The submerged forest of Meols is one of Wirrals strangest phenomena's.  The prehistoric forest at one
time stretched far out into what is now the Irish Sea consisting of a dense canopy of foliage inhabited
by many breeds of animals lost since extinct .  

Through natural tidal activities the water overran the forest and settlement and left the land which we
see today at Meols.  Here at low water the last remains of tree stumps and roots sunk into clay can
sometimes be seen.  

The first written record of the submerged forest was in the Iter-Lancastrense of 1636:

But greater wonder calls me hence, ye deepe
Low spongie mosses yet rememberence keepe
Of Noahs flood, on numbers infinite
Of fir trees swaines doe in their cesses light
And in summe places, when the sea doth bate
Down from ye shoare, tis wonder to relate
How many thousands of theis trees now stand
Black broken on their rootes, which once drie land
Did cover, whence turfs Neptune yields to showe
He did not always to theis borders flow

Philip Sulley writes in 1889:
"The trees appear to have been thicker towards the Dee end of the Wirral with them becoming smaller and
less dense towards Leasowe.  The trees are mainly Oak, with some Fir, and appear to a certain extend, to
have been planted.  Many are of great size, in 1857 a tree 35 feet long was found.  Some of the roots and
trunks to be seen at low tide are of great thickness, and large quantities of wood have been taken from here,
the black oak having been put to practical muse for making furniture.  The inroads of the sea are so great
that portions of the forest are being constantly washed away and a fresh surface laid bare inland.  William
banks who was resident here and discovered antiquities for more than half a century, states that the forest,
as described by Dr Hume in his book on Ancient t Meols in  1863, has been completely destroyed.  Yet there
is no diminution in the extent, and doubtless this forest called submarine but more properly subterranean,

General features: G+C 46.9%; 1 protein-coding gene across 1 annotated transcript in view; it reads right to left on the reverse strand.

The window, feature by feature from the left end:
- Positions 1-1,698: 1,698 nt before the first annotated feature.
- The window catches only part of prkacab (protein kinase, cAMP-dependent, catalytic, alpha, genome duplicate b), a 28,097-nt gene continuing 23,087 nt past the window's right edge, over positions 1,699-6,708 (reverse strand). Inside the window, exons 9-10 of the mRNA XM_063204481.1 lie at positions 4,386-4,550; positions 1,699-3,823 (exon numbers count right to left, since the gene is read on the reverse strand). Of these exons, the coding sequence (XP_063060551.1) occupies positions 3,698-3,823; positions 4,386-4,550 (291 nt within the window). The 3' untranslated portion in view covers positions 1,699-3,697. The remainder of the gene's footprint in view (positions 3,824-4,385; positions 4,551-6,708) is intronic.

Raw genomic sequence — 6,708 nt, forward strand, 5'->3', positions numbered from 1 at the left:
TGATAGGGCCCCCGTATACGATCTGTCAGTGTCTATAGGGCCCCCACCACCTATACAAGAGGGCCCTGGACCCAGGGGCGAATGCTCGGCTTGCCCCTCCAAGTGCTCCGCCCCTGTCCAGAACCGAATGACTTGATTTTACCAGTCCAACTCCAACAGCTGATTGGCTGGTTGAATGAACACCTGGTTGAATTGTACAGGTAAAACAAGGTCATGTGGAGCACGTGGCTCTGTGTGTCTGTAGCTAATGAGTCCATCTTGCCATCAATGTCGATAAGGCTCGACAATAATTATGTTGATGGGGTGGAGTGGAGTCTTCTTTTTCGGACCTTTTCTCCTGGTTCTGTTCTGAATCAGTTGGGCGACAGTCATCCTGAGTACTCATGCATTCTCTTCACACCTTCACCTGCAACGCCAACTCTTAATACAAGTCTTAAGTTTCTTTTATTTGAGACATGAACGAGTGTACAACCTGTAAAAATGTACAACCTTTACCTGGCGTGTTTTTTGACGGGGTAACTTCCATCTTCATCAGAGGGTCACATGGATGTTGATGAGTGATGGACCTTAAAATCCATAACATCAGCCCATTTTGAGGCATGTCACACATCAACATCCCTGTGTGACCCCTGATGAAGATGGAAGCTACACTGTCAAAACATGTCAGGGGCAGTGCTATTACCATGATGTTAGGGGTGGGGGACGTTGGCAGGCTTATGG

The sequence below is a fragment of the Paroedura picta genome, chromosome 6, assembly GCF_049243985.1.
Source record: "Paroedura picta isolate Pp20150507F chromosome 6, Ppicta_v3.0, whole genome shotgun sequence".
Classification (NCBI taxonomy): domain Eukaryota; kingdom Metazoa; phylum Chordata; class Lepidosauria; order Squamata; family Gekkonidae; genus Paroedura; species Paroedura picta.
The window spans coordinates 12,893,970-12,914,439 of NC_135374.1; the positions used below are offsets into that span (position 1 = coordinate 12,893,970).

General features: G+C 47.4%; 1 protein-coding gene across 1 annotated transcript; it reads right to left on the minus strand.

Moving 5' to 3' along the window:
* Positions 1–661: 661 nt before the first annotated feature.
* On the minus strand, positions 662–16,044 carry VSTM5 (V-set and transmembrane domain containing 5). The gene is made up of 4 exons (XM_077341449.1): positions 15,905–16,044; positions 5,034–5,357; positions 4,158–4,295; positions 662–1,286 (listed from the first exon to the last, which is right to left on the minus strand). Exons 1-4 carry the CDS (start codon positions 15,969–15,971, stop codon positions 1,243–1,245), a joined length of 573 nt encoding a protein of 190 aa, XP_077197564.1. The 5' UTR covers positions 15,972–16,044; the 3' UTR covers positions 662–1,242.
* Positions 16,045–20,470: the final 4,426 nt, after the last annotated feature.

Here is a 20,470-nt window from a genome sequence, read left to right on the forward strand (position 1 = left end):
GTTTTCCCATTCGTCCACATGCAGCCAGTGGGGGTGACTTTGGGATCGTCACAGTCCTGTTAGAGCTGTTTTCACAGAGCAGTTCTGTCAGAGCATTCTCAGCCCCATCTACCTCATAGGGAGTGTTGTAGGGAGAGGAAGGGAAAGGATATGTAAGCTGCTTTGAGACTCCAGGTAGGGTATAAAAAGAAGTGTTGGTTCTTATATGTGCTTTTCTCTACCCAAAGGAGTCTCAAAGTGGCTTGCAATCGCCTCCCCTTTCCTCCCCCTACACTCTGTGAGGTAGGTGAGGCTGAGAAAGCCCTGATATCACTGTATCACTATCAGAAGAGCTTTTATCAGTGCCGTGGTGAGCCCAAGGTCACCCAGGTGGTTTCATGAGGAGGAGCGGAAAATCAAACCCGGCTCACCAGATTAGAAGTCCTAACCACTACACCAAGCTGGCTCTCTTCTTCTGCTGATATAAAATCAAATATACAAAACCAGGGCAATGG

extends for a considerable distance inland.  It crops up at the banks of the Wallasey pool along the line of the
new railway from Birkenhead Park to the old dock station; and was uncovered by the Great Meols railway
station when the large ponds were excavated there".   

More than just a forest
Of course the area did not just consist of a prehistoric forest.  The finds have shown that a large
settlement has existed here some distance from todays shoreline.  The movement of the waters in this
area is extremely heavy as can be seen with the disappearance of the lost
church and the lost
lighthouse at Leasowe, and we can conclude that this settlement was completely lost under the

In the latter part of the 19th century all that remained of the ancient township of Meols was the
foundations of Mediaeval buildings, apparently of timber and plaster on brick, puddled with the blue
clay precisely as at Hilbre.  

The most interesting description is that of E.W Cox in 1895 which states that:
"The remains of circular stone huts, up to two feet below high-water mark, made of wattled wood
coated with clay, and the ground was abundantly marked with hoofs of horses with round shoes, and
with the foot marks of cattle, pigs and sheep".  

On the earliest reliable map which is that of Visscher in 1650, Meols is the only place in Wirral to have
been recorded as having two separate roads leading in and out of it showing the growth of the
community in that area.   We can only wonder what archaeological treasure lay beneath the water at
Meols and Leasowe, but some local historians have already began to try and find out.  Peter France
and John Emmett have teamed up with archaeological divers McDonald's Marine and American Sub Sea
specialists Deeptrek.  Together they are investigating the remains of a settlement at Meols and hope to
show the results in a forthcoming television show on Discovery and National Geographic.  Watch this
space . . .